A Day Trip to McKinney Falls: Just Me And My Shadow

Upper Falls-McKinney Falls State Park

Upper Falls

On the last Friday of this past September, with an overcast day on the forecast and the first reasonable temperatures in over three months, I threw my pack in the car and set out with my dog, Shadow, for a day of hiking at McKinney Falls State Park.  It  was the first day in a long line of Fridays that I could chance taking her on the trail without risking heat exhaustion.  I had missed it, and was in desperate need to shed the daily noise and distractions.  Over the previous three months, my agitation had been building for far too long and I knew there was only one thing that would bring balance and renewal.  I needed to be back under the trees with the breeze on my skin and nothing but the sound of the trail under my boots and water flowing in the distance.  Like good medicine, the first step on the trail brought a sigh of relief.  It wasn’t long before I was sitting on a rock next to the creek which was still flowing in spite of the drought.   I was outside on the trail and all was right again.

Located in  Austin, and only a short 30 minute drive from home, this park was an easy addition to my goal of 12 parks in 2012.  While this park is not at the top of my list of favorites, it was good to be in a campground again, even if it was just for the day.

We started off on Onion Creek Trail between the Walk-In Primitive Camping Area and Upper Falls.  The park was pretty empty that day and surprisingly quiet considering its proximity to the airport and downtown Austin.  I only met three other hikers on the trail and one family swimming at the falls.


Picnic Area

Hike In Camping Area-McKinney Falls State Park

Hike-In Camping Area

Onion Creek Trail is a short, 2.8 mile trail that surrounds the camping and picnic areas and follows a short distance along Onion Creek.  The trail leaves the creek side just past Upper Falls and The Smith Visitor Center.  A short distance from the visitor center, your path will reach the ruins of the Horse Trainer’s Cabin before crossing the park road and continuing on past Park Headquarters.

Horse Trainer's Cabin

The Horse Trainer Cabin was once a two room house where John Van Hagen, Thomas McKinney’s horse trainer, lived.  Thomas McKinney was one of Stephen F. Austin’s original 300 colonists and once owned the land here at McKinney Falls SP.  After helping Texas win it’s independence and co-founding Galveston, he retired here to raise horses in the mid 1800’s.   The ruins of his homestead, his horse trainer’s cabin, and the gristmill lie within the park.  The homestead and gristmill can be found on the Homestead Trail, which is also 2.8 miles long and begins at Lower Falls.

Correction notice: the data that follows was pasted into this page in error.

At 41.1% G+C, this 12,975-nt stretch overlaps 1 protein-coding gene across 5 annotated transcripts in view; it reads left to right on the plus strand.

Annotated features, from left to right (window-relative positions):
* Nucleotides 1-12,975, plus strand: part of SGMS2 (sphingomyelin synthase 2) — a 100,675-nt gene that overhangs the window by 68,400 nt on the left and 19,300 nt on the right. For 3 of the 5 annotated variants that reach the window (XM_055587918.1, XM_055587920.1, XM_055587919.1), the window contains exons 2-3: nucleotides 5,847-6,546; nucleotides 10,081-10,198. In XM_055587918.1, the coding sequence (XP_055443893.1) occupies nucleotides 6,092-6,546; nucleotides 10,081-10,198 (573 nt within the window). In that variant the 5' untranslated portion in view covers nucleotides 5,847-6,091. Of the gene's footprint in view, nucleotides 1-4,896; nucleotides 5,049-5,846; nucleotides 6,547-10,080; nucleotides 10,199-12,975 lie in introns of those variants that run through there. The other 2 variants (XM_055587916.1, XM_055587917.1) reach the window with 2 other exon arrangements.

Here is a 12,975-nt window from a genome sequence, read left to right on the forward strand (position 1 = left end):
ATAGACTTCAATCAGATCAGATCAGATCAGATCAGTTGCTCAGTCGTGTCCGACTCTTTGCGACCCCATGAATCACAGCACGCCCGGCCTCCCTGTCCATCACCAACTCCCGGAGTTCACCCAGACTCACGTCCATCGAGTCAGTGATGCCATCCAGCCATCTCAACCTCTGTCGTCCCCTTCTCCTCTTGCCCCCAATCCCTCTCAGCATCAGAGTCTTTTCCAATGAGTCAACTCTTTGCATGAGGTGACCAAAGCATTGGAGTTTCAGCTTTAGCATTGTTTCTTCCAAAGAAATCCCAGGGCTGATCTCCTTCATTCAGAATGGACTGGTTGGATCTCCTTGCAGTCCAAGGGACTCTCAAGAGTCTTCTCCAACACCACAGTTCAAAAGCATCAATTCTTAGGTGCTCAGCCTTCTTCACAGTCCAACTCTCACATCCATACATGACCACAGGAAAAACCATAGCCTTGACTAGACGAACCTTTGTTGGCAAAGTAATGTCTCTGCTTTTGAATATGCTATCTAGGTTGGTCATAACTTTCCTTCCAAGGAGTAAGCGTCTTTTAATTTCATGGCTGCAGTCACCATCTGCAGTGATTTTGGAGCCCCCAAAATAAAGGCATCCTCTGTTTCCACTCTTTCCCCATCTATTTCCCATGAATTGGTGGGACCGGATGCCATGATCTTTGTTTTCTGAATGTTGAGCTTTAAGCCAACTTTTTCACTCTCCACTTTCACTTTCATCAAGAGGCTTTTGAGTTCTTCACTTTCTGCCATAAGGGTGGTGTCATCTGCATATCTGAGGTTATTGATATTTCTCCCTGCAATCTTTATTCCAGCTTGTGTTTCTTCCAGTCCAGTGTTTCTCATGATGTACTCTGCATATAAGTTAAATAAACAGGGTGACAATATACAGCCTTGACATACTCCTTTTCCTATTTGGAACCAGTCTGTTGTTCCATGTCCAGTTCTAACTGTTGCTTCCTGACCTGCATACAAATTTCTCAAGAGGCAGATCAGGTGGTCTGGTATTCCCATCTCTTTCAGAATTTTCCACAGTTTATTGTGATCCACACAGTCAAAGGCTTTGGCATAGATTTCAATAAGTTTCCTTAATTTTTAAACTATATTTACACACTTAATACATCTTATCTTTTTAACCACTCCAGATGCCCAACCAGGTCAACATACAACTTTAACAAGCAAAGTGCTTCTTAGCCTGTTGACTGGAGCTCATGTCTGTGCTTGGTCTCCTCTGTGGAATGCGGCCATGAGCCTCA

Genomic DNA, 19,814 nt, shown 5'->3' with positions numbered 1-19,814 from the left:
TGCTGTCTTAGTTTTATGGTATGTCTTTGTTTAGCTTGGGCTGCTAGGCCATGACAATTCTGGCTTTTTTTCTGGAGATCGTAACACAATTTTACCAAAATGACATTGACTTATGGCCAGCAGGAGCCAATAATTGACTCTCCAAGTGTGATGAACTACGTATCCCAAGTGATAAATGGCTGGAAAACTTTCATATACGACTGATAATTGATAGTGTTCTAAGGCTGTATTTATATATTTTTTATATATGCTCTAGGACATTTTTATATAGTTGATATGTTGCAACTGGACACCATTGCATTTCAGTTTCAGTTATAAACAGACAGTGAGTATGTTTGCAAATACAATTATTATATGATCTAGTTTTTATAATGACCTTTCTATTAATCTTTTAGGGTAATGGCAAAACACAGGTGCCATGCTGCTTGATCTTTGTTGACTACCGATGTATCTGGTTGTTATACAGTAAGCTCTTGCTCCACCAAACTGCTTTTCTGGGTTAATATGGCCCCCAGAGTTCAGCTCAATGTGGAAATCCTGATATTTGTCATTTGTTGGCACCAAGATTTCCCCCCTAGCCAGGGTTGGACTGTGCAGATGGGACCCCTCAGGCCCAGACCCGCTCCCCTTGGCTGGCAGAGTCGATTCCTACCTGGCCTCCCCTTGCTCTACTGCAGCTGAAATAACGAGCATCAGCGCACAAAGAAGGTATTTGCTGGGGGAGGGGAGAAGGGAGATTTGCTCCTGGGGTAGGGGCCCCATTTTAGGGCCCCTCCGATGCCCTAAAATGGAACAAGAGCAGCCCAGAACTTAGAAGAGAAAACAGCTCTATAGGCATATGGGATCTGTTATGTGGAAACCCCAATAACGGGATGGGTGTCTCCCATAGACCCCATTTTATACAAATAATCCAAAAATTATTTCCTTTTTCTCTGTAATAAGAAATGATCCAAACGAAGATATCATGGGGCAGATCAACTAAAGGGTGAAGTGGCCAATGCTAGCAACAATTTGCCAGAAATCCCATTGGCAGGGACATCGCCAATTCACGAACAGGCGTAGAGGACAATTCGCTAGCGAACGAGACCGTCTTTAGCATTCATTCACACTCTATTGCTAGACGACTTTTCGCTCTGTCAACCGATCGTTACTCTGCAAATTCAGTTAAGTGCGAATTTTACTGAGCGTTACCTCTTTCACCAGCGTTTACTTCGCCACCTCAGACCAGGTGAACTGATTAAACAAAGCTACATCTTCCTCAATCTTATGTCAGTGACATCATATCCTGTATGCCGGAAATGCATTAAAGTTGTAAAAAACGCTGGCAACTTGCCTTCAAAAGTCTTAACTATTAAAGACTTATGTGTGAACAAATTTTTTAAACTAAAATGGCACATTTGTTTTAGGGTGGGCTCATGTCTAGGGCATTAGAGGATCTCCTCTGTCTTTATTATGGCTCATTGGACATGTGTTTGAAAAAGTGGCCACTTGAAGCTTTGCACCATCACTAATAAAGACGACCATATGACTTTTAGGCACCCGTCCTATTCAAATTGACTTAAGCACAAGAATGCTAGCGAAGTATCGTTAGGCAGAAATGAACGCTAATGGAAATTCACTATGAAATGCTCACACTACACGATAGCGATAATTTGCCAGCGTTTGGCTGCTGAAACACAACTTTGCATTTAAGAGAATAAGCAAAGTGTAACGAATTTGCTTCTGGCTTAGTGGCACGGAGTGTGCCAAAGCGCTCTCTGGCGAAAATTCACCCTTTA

Lower Falls

Lower Falls

Depending on rainfall, it might be tricky getting to the Homestead Trail since the trailhead is located on the other side of the falls.  Reaching the trail requires crossing the creek.  With the drought, Shadow and I had no problem crossing the relatively dry limestone bed just above the falls.  Depending on what time of year you find yourself here, though, you might want to be prepared to get your feet wet if this trail is high on your to do list.

Once you cross Onion Creek at Lower Falls, the trailhead is well marked.  Apparently, this trail is popular with mountain bikers which tend to begin the trail loop by going left.  It is recommended by some for hikers to go to the right and hike the loop counter clockwise in order to keep good visibility between hikers and bikers.  However, the park was relatively empty that day, and since it was approaching midday, the heat and humidity were on the rise.  Spotting the homestead ruins at the trail junction, we proceeded left toward the homestead.

McKinney Homestead Ruins

McKinney Homestead Ruins

McKinney Homestead Ruins

We hiked about a third of the Homestead Trail that day and then had to head back home to pick up the girls from school.  Later I learned about the Rock Shelter Interpretive Trail and knew I would have to return to hike this short, but beautifully shaded historical trail.  With three camping trips planned before the end of 2012, it was not until after the new year that Shadow and I returned.

Shadow ready for the hike!

Shadow ready for the hike!

Rock Shelter Interpretive TrailRock Shelter Interpretive Trail

Bridge to Rock Shelter

Bridge to Rock Shelter with Onion Creek in the distance

Thomas McKinney was not the only one to have chosen this area to call home.  A short, well shaded one mile hike on the Interpretive Trail begins at the Smith Visitor Center and follows Onion Creek between Upper and Lower Falls to a limestone rock shelter overlooking the creek.  This place was believed to be inhabited by Native Americans intermittently between 500 AD until the late 1700’s.  The last occupants here were closely related to the Tonkawa.

Rock Shelter

Rock Shelter

Onion Creek just below Rock Shelter

Onion Creek flowing just below Rock Shelter

We discovered so many beautiful parks in 2012, many of which we would like to revisit.  Although we didn’t camp at McKinney Falls, it’s nice to know such a quiet place exists so close to home.  With Austin’s rapid population growth, it’s sometimes difficult to find a secluded place to return to nature.  There are so many beautiful hiking trails in Austin, but many of them are over-crowded, even during the week.  While we probably won’t return to McKinney Falls to camp, I’ll keep it in my back pocket next time I’m between trips and feel the need to put on my boots, grab my pack, and shake the city off for a while.

On the way to the Homestead Trail